For three years now and counting, life in the English parts of Cameroon in particular and the rest of the country in general has been hellish. Recently, thousands of Diaspora Cameroonians have been taking to foreign streets. They have been washing the country’s repugnant dross in public. Structures of Cameroon’s diplomatic missions in European capitals have been vandalized. They would eventually cost starveling taxpayers, billions to repair or replace.
Back in the country, the cabal of ‘greener pasture’ politicians and so called patriots are undaunted, unwilling to cede a genuine inch to suffering protesters. Routine Epicurean-type feasting, even as tens of thousands of compatriots live, procreate, and die in the bushes continues and is still beamed live on television channels. Every single protest is shot down with AK-47s.They are hailing the tired benevolent, nay, stubborn cow, almost milking it to death, artificially watering the pastures, hoping to maintain the status quo from which they have been greedilyreaping over the years.
The greedy tick sucking its host to death is most likely to die with the cow. Pundits are piqued by the hustling for power, wealth and fame.Weeks back, the mayor of Buea engaged thugs to hack open the doors of business premises whose owners were suspected of respecting separatists’ calls for ‘ghost town.’ It was daylight official banditry by any other name, carried out with the protection of heavily armed government troops. A few days afterwards, an electronics shop was burnt to ashes apparently by separatist militias. Its proprietor might have breached “ghost town injunctions.”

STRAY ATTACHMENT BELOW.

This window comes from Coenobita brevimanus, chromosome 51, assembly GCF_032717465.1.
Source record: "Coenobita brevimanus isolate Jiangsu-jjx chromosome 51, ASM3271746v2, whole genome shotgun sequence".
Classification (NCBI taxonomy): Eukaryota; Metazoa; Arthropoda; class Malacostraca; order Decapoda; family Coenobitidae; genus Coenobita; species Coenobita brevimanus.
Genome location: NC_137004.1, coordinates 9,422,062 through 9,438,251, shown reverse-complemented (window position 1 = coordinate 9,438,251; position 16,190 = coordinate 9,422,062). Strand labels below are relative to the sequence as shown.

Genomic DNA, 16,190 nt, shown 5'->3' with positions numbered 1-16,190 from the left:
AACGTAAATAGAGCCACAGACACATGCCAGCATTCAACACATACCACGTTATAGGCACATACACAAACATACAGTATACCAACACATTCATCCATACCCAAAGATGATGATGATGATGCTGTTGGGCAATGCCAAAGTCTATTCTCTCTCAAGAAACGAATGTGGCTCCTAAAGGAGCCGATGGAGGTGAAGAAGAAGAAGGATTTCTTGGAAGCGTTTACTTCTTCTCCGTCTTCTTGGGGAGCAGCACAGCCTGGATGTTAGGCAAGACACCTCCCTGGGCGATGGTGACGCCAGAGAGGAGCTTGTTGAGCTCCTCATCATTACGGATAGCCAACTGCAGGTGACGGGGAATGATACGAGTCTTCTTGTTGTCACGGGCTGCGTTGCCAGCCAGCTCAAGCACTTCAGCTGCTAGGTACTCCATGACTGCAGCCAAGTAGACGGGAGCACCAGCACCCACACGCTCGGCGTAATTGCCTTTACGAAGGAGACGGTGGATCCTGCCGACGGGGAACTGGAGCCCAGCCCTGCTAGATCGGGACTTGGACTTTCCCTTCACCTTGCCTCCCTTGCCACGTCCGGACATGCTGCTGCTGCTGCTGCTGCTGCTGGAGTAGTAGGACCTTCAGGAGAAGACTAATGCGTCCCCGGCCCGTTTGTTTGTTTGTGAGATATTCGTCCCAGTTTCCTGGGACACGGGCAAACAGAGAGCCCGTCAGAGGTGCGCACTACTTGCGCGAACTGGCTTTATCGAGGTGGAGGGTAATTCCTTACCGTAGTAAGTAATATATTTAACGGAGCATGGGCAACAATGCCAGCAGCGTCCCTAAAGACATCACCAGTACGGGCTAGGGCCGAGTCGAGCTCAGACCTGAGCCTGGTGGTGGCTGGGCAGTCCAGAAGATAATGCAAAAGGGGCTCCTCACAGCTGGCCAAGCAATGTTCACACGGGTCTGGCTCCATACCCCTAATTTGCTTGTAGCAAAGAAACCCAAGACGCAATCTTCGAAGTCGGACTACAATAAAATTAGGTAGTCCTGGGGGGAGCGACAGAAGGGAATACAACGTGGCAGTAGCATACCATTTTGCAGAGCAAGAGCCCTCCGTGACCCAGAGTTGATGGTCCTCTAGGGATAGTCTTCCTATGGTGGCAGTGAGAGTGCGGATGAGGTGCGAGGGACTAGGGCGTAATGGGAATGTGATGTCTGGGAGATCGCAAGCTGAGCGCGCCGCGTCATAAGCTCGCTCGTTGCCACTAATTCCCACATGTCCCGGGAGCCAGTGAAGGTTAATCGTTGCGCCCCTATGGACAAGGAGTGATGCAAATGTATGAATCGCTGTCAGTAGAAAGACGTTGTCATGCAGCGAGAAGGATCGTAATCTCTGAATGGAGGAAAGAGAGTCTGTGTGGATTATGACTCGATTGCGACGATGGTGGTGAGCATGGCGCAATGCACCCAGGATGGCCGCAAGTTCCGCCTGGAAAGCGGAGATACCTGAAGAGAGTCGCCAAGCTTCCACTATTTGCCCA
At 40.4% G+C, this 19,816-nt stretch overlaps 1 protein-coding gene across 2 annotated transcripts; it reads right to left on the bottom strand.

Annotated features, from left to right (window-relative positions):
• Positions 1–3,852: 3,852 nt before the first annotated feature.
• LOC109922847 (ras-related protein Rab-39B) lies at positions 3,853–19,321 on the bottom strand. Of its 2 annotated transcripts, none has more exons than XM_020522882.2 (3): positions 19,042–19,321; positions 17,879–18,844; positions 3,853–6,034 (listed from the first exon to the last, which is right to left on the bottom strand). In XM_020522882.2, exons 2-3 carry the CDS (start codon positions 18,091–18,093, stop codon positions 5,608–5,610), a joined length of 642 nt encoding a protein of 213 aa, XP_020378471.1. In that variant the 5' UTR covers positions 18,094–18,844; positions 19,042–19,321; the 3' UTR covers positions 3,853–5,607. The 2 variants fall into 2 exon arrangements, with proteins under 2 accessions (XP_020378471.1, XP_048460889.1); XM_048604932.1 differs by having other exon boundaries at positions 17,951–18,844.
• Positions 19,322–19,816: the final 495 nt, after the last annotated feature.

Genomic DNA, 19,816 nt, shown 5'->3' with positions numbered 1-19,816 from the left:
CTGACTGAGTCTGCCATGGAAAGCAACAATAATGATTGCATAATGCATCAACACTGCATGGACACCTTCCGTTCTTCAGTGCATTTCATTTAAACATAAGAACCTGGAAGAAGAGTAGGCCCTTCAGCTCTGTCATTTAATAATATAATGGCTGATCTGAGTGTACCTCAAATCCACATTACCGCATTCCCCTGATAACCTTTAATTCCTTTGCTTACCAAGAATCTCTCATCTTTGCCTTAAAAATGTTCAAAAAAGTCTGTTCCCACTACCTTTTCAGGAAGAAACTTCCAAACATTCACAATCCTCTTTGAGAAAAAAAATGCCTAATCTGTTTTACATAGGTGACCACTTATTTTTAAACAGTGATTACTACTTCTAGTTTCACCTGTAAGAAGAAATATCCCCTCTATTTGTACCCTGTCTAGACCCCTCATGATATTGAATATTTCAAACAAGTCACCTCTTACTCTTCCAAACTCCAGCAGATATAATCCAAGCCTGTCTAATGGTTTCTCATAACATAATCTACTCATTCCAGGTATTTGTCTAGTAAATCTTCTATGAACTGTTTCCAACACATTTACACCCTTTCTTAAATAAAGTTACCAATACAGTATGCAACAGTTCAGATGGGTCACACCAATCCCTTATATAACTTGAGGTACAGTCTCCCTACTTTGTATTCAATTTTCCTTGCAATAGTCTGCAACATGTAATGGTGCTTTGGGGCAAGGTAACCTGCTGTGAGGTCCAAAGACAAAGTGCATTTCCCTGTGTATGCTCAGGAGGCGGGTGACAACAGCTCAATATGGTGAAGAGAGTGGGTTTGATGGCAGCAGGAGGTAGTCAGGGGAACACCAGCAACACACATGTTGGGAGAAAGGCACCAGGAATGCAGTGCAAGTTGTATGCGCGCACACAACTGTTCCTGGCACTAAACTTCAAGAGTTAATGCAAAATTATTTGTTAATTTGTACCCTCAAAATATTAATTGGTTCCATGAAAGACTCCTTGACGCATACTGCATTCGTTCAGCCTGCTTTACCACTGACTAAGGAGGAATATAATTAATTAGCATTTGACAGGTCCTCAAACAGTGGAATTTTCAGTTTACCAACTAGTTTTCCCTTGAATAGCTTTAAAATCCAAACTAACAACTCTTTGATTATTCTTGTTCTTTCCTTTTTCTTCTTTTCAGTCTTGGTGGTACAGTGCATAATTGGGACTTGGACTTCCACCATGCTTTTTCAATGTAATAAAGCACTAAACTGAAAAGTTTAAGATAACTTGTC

Elsewhere in Bamenda, capital of the Northwest Region, adherents of the ruling party who appeared on the ceremonial grounds for the May 20 feast couldn’t show their faces. They either feared subsequent reprisals from separatist thugs or they were starvelings, targeting the pittances that would eventually be doled out to those who dared the “terrorists” to at least, constitute a motley crowd of celebrants. Shameful!